A dispute or complaint over a charge with a debit or credit card company can be a potent weapon.
Robert Neubecker, New York Times
So you want to dispute a credit card charge...
- Article by: RON LIEBER
- New York Times
- February 2, 2013 - 4:22 PM
If you ever have disputed a charge with your debit or credit card company, you know what a potent weapon this type of complaint can be.
The card issuer generally takes your word against the merchant or service provider at the outset, restores the money to your bank account temporarily or issues a credit and then goes about its investigation. It essentially demands that the merchant or service provider who supposedly did you wrong prove that it did no wrong at all.
But if you never have wielded this power tool of consumerism, there are a few things you should know first. The cat-and-mouse game that goes on behind the scenes can be tilted much more -- or much less -- in your favor, depending on which charges you dispute and how you go about disputing them.
Chances are you will need to use the dispute process sooner or later. We live in a world where you often cannot use cash to buy cocktails on an airplane and any individual can attach a card reader to a smartphone and accept card payments from anyone else. Mistakes inevitably will be made.
Meanwhile, all sorts of online businesses depend on recurring subscription revenue. Oops, we somehow forgot to honor your request to cancel your subscription. Oops, we forgot again. Oh, but now it will take until the next billing cycle. Sorry!
You have had the legal right to correct these mistakes ever since 1975, when the Fair Credit Billing Act went into effect. The law dictates that there be a process by which you can question unauthorized charges, billing errors and transactions involving goods or services you never received.
This creates problems for merchants. Plenty of people pretend that they never received products that were supposed to arrive by mail and then dispute the charge, hoping their card company won't be able to figure out that they are liars and thieves.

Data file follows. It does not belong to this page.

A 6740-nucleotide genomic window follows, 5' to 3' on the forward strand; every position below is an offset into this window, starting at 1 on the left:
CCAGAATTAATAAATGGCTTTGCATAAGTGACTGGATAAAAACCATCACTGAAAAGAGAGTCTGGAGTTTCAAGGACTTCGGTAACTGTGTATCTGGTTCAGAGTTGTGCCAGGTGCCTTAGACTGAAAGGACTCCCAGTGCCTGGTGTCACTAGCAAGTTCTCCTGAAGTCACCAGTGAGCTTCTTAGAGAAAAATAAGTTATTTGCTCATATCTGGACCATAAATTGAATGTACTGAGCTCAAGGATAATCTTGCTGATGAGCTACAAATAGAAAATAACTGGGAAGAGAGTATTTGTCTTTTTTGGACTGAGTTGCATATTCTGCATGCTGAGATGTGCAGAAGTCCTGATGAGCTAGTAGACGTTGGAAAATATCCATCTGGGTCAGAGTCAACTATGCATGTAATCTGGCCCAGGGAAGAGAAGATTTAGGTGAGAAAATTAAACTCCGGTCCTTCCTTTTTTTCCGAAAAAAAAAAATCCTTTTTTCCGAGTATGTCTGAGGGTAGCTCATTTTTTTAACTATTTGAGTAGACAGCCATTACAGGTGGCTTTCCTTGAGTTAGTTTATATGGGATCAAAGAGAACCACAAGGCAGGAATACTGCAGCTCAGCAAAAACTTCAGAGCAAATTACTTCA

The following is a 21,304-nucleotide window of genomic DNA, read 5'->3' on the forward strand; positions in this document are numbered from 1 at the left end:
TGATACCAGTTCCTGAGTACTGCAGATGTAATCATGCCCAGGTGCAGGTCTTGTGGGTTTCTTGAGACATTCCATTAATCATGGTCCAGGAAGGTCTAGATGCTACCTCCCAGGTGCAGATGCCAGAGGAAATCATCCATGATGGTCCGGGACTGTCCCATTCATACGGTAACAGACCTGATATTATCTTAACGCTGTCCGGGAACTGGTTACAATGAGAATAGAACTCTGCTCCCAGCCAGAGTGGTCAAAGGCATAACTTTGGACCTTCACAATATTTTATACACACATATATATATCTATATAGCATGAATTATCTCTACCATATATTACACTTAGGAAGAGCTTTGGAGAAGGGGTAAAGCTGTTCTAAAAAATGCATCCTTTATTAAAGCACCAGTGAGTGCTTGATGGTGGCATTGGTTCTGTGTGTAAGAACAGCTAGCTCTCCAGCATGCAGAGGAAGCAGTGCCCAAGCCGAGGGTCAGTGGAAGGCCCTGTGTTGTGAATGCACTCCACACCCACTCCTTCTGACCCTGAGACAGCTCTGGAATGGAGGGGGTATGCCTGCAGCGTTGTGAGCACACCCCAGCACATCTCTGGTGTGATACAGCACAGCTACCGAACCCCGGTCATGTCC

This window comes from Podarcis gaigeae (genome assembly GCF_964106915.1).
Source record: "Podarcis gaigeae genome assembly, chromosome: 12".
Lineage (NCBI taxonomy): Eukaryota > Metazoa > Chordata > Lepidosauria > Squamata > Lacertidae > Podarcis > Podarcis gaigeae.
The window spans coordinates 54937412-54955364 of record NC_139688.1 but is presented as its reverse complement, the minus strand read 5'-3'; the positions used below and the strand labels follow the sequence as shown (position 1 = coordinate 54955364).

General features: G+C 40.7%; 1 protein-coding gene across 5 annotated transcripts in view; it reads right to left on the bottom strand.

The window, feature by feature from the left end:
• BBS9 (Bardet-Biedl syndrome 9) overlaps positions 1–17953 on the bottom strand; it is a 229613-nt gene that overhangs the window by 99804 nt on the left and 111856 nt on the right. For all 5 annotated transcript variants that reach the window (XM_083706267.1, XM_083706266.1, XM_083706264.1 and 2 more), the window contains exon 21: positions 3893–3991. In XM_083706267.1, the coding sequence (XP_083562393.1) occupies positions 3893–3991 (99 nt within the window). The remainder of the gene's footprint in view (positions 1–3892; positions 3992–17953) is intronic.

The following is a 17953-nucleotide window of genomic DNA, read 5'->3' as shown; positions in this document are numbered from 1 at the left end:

Even legitimate beefs create problems. In the 12 months ending Sept. 30, 2012, Visa processed $2.07 trillion in transactions in the United States. While cardholders disputed just 0.037 percent of that amount, that adds up to $765.9 million.
The true cost per dispute to the banks ranges from $10 to $40, according to a 2010 estimate by the consultants at First Annapolis. Given that cost, said Scott Reaser, a principal there, many banks simply absorb the disputed charge and never contact the merchant if it is below a certain threshold.
That number will differ for every bank, though it probably averages around $25. It is tempting to conclude that you can get away with disputing any old thing under $25 and not have to worry about tangling with the merchant again. But given that frequent disputes can lead to higher costs down the road, some merchants vow to fight every one.
Or they have consultants who make them fight as a condition of offering their assistance. That's how Monica Eaton-Cardone, the co-founder of Chargebacks911.com, works with her merchant clients.
Why does she operate that way? The answer begins with her own painful experience in the direct-response business, selling things to people who sometimes didn't like what they received.
Faced with the threat of losing her ability to accept cards, she realized there was a very basic problem with the process: She concluded that over 70 percent of the people disputing charges with their bank never called her, the merchant, to complain first.
"When you go to a bank's website and you see a button that says, 'Dispute This Transaction,' it doesn't say that this is going to hurt the merchant,'' she said. "It just tells you that there's a quick and easy way to cancel your subscription right here. And you can get a refund!''
She is not blaming consumers. They are just doing what their banks prompt them to do. "But not fighting back is sending the wrong message to consumers and card companies," she said.
The proprietors at Enchanted Attire, an online clothing retailer, wish to inform you that "you agree not to file a credit card or debit card chargeback with regard to any purchase" and that "in the event that a chargeback is placed or threatened on a purchase, we also reserve the right to report the incident for inclusion in chargeback abuser database(s) of our choosing." Oh, and by the way, "being listed on such databases may make it more difficult or even impossible for you to use (any of) your credit card(s) on future purchases with us or other merchants."
Movers have been known to do this, too. This violates Visa's and MasterCard's rules, for starters, and none of the experts I spoke with knew of anyone keeping a database for this purpose that merchants could contribute to and that other merchants could gain access to.
And no one from Enchanted Attire returned my messages to shed light on this.
© 2013 Star Tribune